History of a Previous Venous Thromboembolism Event as a Risk Factor for Complications in Head and Neck Free Flap Reconstruction
Fuat Baris Bengur, MD; Rakan Saadoun, MD; Elizabeth A. Moroni, MD, MHA; Nayel Khan, MD; Shaum Sridharan, MD; Mario G. Solari, MD; Mark Kubik, MD
University of Pittsburgh, Department of Plastic Surgery
Background: Venous thromboembolism (VTE) results in increased mortality, postoperative complications, length of hospitalization, and hospital-related costs in head and neck patients. Some patients may present with a history of prior VTE. The impact of prior VTE on complications after head and neck microvascular free flap surgery, specifically relating to the incidence of postoperative VTE and flap vascular compromise is not well studied. We aimed to assess the complication rates of patients with a history of thrombotic event, undergoing free flap reconstruction of the head and neck region.
Methods: A retrospective review of the patients who underwent head and neck free flap reconstruction at a tertiary center between 2012-2021 was performed from a prospectively maintained database. Data regarding patient demographics, past medical history, VTE chemoprophylaxis and overall outcomes was collected. History of VTE was defined as reported past pulmonary embolism or deep venous thrombosis events. Patients with a history of a VTE event were compared with the rest of the cohort. Outcomes studied included postoperative 30-day VTE rates, bleeding events requiring an intervention or return to the OR, vascular compromise of the flap requiring return to the OR, and total and partial flap failure rates.
Results: Free flap reconstruction of the head and neck region was performed in 928 patients. Fifty-nine patients (6%) had a history of a prior VTE event. Patients with a positive history of VTE had a higher Caprini score (9±3vs6±2, p<0.001), higher percentage of cardiac (76%vs62%, p=0.032), pulmonary (46%vs26%, p=0.001), and gastrointestinal (48%vs35%, p=0.044) comorbidities. Patients with a VTE history had lower rates of vascular compromise of the flap requiring return to the OR (0%vs8%, p=0.029) but there was no difference between the flap loss rates (0%vs3%, p=0.161). In both cohorts, the primary mode of postoperative VTE chemoprophylaxis was enoxaparin 30 mg BID. There was a trend towards increased rates of major postoperative bleeding events in patients with a history of VTE (15%vs8%, p=0.073). Postoperative 30-day VTE rates were not different than the rest of the cohort (3%vs4%, p=0.874).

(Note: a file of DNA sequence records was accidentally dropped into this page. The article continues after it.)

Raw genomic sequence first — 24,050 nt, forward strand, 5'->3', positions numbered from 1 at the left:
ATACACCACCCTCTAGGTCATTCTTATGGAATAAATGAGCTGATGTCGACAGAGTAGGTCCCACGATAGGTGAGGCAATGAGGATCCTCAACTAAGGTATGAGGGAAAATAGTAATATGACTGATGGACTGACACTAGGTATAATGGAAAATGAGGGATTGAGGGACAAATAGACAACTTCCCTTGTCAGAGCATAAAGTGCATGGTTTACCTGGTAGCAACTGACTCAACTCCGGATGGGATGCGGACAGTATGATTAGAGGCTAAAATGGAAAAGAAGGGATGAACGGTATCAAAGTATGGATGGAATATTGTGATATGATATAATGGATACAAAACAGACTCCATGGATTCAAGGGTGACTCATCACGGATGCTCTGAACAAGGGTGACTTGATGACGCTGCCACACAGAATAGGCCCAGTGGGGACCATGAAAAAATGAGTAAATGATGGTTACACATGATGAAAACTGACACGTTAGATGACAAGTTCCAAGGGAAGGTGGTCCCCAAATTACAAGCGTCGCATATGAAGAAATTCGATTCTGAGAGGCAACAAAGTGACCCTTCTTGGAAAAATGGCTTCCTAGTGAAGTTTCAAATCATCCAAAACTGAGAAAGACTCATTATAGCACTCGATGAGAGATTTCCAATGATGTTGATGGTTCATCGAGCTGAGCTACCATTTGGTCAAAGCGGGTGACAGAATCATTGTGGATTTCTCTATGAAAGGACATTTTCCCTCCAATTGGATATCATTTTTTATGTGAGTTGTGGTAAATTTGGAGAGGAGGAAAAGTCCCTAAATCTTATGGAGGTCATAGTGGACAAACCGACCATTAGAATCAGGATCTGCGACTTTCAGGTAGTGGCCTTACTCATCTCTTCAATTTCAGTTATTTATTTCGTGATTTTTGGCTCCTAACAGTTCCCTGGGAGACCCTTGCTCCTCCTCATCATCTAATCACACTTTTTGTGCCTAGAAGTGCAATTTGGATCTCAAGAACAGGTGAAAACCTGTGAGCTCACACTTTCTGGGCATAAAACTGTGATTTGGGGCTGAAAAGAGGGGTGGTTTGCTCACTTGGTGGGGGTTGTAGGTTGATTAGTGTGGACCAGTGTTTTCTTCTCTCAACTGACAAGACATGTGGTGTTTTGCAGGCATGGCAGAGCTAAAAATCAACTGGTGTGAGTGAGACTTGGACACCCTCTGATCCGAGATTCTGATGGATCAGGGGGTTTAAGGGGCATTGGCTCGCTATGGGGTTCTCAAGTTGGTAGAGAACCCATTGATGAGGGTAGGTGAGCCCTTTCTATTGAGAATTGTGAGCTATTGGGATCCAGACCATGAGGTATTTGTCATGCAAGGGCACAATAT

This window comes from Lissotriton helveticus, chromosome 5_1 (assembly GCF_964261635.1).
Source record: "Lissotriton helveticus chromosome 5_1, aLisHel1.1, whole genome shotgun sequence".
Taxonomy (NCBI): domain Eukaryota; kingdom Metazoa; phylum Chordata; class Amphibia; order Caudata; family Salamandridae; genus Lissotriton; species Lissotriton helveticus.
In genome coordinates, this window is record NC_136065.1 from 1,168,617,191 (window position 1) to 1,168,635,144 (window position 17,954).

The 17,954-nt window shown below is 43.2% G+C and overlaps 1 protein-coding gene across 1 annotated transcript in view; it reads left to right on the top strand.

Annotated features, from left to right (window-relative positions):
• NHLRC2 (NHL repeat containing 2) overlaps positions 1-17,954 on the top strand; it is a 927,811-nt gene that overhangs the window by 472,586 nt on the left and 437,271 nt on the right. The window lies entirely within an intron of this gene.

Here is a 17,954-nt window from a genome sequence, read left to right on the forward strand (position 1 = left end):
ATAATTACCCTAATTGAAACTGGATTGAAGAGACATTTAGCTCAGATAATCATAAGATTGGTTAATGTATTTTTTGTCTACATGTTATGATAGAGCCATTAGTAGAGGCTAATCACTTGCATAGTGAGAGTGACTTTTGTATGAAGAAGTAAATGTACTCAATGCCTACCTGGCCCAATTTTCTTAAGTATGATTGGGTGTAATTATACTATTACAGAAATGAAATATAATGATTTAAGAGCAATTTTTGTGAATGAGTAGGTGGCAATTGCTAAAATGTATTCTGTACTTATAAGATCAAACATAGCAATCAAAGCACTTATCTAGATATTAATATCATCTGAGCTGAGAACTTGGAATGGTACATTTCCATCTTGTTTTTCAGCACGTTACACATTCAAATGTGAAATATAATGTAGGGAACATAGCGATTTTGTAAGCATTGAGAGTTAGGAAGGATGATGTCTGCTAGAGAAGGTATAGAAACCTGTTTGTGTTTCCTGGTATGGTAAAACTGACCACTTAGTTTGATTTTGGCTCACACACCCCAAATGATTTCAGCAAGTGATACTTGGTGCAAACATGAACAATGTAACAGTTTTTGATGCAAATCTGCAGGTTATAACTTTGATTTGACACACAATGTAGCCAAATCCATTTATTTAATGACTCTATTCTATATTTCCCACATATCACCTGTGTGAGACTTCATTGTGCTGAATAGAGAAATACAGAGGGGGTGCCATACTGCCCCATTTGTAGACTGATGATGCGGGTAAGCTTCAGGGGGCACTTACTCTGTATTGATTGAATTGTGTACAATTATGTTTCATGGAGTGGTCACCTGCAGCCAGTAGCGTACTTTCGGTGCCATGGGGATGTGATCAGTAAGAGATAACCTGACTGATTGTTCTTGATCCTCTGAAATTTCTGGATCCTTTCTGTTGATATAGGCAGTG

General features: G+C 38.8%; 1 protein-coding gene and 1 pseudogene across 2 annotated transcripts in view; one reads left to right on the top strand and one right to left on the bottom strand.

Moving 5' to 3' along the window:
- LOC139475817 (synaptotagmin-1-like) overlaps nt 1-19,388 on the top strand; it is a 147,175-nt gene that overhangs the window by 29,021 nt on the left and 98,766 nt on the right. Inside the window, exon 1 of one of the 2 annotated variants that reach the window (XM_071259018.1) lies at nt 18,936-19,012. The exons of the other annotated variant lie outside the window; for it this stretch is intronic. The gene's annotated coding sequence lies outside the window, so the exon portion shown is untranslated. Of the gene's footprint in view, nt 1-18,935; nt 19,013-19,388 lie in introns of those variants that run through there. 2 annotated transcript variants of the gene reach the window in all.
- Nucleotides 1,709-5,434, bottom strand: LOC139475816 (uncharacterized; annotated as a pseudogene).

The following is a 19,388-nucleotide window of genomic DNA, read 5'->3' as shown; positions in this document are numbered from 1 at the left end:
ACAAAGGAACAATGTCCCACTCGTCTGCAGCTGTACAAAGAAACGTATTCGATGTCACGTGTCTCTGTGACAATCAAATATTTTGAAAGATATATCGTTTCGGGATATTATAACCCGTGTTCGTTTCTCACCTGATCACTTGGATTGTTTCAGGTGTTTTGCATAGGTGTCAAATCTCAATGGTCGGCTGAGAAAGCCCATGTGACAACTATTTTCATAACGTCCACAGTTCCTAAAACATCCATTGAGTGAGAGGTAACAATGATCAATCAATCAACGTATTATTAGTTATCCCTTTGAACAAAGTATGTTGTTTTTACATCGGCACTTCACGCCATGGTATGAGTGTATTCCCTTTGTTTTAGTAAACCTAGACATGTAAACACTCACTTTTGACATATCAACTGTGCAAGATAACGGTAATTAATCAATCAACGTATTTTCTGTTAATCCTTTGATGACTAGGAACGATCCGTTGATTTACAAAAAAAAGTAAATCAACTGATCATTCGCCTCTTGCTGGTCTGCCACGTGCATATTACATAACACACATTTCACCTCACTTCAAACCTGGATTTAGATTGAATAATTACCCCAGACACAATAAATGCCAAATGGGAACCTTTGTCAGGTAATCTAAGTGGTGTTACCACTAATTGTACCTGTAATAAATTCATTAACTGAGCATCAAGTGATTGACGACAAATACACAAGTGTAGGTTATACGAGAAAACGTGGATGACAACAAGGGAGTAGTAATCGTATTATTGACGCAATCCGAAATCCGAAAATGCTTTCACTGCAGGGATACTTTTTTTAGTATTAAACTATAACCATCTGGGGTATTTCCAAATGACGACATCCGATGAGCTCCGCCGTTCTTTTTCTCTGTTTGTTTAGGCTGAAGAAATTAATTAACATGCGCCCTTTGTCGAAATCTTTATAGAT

Conclusion: Successful free flap transfer for head and neck reconstruction is possible in patients with a preoperative history of thrombotic events. Management of these high-risk patients requires careful preoperative evaluation and adequate prophylaxis in the postoperative period. The chemoprophylaxis regimens can be adjusted to prevent recurring VTEs but may incur a greater bleeding risk.
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